09:21 GMT +323 February 2019
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    MOSCOW, April 14 (RIA Novosti) - Intensive assimilation processes of the Russian speaking population are going on in the CIS countries. This is what Alexander Kondakov, chairman of the commission for training literature of the CIS countries and Vice President of the Russian Book Union, Director General of the state Prosveshchenie publishers, said at a press conference on Wednesday.

    "The processes in Ukraine, which I would describe as intensive Ukrainian influence, have led to considerable disproportion between the Russian speaking population and the share of people trained in Russian," he said.

    "Russian speaking population in Ukraine makes 17.5%, and people who have the opportunity to study in Russian make 5%," noted Mr. Kondakov.

    In his words, "the use of Russian textbooks in Ukrainian schools is banned today." "There is a political position on the Russian language and Russian textbooks. It is direct, but if it were more flexible, we would have solved many problems of Ukrainian schoolchildren, including Russian speakers," said Mr. Kondakov.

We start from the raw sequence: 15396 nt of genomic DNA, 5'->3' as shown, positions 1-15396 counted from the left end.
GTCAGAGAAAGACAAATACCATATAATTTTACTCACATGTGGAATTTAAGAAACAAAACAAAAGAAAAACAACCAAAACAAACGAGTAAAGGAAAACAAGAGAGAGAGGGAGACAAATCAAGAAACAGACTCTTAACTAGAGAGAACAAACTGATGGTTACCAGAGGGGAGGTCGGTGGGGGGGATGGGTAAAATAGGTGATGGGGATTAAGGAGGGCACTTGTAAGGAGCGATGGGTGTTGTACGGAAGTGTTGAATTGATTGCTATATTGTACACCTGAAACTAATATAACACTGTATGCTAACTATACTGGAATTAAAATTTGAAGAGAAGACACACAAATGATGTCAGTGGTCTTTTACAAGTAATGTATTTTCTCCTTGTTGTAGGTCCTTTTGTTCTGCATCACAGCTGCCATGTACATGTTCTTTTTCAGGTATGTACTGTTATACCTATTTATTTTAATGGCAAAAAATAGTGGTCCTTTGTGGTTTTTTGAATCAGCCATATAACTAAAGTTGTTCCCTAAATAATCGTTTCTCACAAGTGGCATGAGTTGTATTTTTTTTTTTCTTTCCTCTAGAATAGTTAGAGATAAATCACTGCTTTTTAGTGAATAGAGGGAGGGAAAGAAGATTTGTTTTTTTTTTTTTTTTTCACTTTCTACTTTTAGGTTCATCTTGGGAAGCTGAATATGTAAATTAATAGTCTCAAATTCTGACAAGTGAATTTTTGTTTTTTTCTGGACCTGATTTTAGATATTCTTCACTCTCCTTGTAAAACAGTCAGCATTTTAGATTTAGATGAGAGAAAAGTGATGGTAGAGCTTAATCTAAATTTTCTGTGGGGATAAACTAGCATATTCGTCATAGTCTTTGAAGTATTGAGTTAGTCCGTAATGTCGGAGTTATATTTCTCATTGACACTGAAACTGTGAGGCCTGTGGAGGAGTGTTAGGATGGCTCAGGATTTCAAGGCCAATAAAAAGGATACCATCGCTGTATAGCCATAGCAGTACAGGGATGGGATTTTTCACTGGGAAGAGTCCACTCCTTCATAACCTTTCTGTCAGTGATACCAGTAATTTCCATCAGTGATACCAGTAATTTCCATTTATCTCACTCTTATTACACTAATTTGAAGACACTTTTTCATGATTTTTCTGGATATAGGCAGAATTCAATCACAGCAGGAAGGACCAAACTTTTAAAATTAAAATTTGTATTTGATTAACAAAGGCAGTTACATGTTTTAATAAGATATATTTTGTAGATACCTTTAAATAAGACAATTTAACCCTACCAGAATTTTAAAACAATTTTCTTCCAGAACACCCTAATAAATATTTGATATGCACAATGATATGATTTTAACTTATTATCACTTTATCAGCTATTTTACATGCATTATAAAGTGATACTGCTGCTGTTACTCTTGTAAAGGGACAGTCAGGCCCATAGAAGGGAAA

Similar processes are underway in Azerbaijan, Armenia, Georgia, Uzbekistan, and Turkmenistan.

    According to Prosveshchenie, 29 Russian schools remain in Azerbaijan, where 6,000 schoolchildren are studying. In all, 170,000 Russian-speaking citizens are living in Azerbaijan.

    There are 59 Russian schools in Georgia, 138- in Kyrgyzstan, 463 - in Moldova, three schools - in Tajikistan, and 159 schools - in Uzbekistan.

    According to Mr. Kondakov, in Belarus "the situation is the most favourable." The republic has over 1,300 Russian schools where 60% of Russian speaking children are studying.

    As for the position of Russian speaking population in the Baltic countries, Mr. Kondakov stressed that the situation in that region was even more complicated than in the CIS countries.

    "Compatriots need direct support here. It is impossible to find a compromise with the governments of these countries," Mr. Kondakov said.

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